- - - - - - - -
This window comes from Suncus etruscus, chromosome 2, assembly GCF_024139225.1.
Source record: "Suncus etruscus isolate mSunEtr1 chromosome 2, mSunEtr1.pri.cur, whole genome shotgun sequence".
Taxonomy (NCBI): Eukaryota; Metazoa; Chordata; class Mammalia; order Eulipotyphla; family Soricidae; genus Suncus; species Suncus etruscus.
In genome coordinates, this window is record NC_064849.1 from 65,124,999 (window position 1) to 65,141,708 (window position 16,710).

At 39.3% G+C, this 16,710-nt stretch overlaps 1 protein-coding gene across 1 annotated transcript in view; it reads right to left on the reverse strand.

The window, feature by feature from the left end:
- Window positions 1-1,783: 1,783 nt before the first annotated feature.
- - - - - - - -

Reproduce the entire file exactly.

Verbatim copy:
This window comes from Suncus etruscus, chromosome 2, assembly GCF_024139225.1.
Source record: "Suncus etruscus isolate mSunEtr1 chromosome 2, mSunEtr1.pri.cur, whole genome shotgun sequence".
Taxonomy (NCBI): Eukaryota; Metazoa; Chordata; class Mammalia; order Eulipotyphla; family Soricidae; genus Suncus; species Suncus etruscus.
In genome coordinates, this window is record NC_064849.1 from 65,124,999 (window position 1) to 65,141,708 (window position 16,710).

At 39.3% G+C, this 16,710-nt stretch overlaps 1 protein-coding gene across 1 annotated transcript in view; it reads right to left on the reverse strand.

The window, feature by feature from the left end:
- Window positions 1-1,783: 1,783 nt before the first annotated feature.